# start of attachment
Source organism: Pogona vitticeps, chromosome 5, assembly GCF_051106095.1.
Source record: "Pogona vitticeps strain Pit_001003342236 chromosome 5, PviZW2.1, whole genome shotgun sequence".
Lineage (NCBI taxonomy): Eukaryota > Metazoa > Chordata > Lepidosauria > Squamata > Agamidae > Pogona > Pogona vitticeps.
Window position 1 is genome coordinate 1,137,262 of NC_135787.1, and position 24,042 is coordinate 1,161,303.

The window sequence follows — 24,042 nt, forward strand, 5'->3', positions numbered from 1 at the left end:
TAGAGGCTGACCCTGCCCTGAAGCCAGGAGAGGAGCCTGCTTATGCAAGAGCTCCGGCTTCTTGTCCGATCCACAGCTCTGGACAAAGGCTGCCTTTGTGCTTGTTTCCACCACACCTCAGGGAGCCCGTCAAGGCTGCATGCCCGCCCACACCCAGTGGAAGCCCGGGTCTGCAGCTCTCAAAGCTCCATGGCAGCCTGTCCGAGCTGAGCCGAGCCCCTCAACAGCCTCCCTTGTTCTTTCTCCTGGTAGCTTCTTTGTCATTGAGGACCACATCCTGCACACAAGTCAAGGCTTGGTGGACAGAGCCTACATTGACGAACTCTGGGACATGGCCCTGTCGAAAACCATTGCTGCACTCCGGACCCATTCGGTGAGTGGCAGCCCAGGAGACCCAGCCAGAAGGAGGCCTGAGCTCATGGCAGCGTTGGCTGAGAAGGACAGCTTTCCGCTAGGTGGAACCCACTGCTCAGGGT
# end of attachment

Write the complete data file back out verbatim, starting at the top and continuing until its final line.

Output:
Source organism: Pogona vitticeps, chromosome 5, assembly GCF_051106095.1.
Source record: "Pogona vitticeps strain Pit_001003342236 chromosome 5, PviZW2.1, whole genome shotgun sequence".
Lineage (NCBI taxonomy): Eukaryota > Metazoa > Chordata > Lepidosauria > Squamata > Agamidae > Pogona > Pogona vitticeps.
Window position 1 is genome coordinate 1,137,262 of NC_135787.1, and position 24,042 is coordinate 1,161,303.

The window sequence follows — 24,042 nt, forward strand, 5'->3', positions numbered from 1 at the left end:
TAGAGGCTGACCCTGCCCTGAAGCCAGGAGAGGAGCCTGCTTATGCAAGAGCTCCGGCTTCTTGTCCGATCCACAGCTCTGGACAAAGGCTGCCTTTGTGCTTGTTTCCACCACACCTCAGGGAGCCCGTCAAGGCTGCATGCCCGCCCACACCCAGTGGAAGCCCGGGTCTGCAGCTCTCAAAGCTCCATGGCAGCCTGTCCGAGCTGAGCCGAGCCCCTCAACAGCCTCCCTTGTTCTTTCTCCTGGTAGCTTCTTTGTCATTGAGGACCACATCCTGCACACAAGTCAAGGCTTGGTGGACAGAGCCTACATTGACGAACTCTGGGACATGGCCCTGTCGAAAACCATTGCTGCACTCCGGACCCATTCGGTGAGTGGCAGCCCAGGAGACCCAGCCAGAAGGAGGCCTGAGCTCATGGCAGCGTTGGCTGAGAAGGACAGCTTTCCGCTAGGTGGAACCCACTGCTCAGGGT